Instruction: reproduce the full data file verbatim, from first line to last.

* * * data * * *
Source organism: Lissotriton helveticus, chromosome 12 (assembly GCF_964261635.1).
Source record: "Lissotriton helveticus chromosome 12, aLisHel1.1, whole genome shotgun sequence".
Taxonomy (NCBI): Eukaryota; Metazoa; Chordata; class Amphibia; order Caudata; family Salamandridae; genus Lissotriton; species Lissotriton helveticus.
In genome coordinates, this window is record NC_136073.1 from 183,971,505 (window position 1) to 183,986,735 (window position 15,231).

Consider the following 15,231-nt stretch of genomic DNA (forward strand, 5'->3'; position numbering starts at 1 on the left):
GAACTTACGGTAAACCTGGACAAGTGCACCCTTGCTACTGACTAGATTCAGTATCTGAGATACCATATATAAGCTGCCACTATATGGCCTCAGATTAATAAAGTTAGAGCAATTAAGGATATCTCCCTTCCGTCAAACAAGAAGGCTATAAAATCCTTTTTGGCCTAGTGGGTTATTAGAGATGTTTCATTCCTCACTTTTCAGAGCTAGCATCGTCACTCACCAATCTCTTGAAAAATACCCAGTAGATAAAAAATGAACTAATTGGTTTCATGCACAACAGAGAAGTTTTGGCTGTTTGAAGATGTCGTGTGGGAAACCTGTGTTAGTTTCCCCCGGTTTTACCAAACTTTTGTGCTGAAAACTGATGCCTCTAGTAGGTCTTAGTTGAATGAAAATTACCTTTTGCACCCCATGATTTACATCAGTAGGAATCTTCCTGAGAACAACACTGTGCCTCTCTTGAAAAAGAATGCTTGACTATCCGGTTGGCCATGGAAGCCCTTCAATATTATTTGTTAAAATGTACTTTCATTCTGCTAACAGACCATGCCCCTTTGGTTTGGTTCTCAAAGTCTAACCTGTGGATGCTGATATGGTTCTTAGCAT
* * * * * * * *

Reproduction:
Source organism: Lissotriton helveticus, chromosome 12 (assembly GCF_964261635.1).
Source record: "Lissotriton helveticus chromosome 12, aLisHel1.1, whole genome shotgun sequence".
Taxonomy (NCBI): Eukaryota; Metazoa; Chordata; class Amphibia; order Caudata; family Salamandridae; genus Lissotriton; species Lissotriton helveticus.
In genome coordinates, this window is record NC_136073.1 from 183,971,505 (window position 1) to 183,986,735 (window position 15,231).

Consider the following 15,231-nt stretch of genomic DNA (forward strand, 5'->3'; position numbering starts at 1 on the left):
GAACTTACGGTAAACCTGGACAAGTGCACCCTTGCTACTGACTAGATTCAGTATCTGAGATACCATATATAAGCTGCCACTATATGGCCTCAGATTAATAAAGTTAGAGCAATTAAGGATATCTCCCTTCCGTCAAACAAGAAGGCTATAAAATCCTTTTTGGCCTAGTGGGTTATTAGAGATGTTTCATTCCTCACTTTTCAGAGCTAGCATCGTCACTCACCAATCTCTTGAAAAATACCCAGTAGATAAAAAATGAACTAATTGGTTTCATGCACAACAGAGAAGTTTTGGCTGTTTGAAGATGTCGTGTGGGAAACCTGTGTTAGTTTCCCCCGGTTTTACCAAACTTTTGTGCTGAAAACTGATGCCTCTAGTAGGTCTTAGTTGAATGAAAATTACCTTTTGCACCCCATGATTTACATCAGTAGGAATCTTCCTGAGAACAACACTGTGCCTCTCTTGAAAAAGAATGCTTGACTATCCGGTTGGCCATGGAAGCCCTTCAATATTATTTGTTAAAATGTACTTTCATTCTGCTAACAGACCATGCCCCTTTGGTTTGGTTCTCAAAGTCTAACCTGTGGATGCTGATATGGTTCTTAGCAT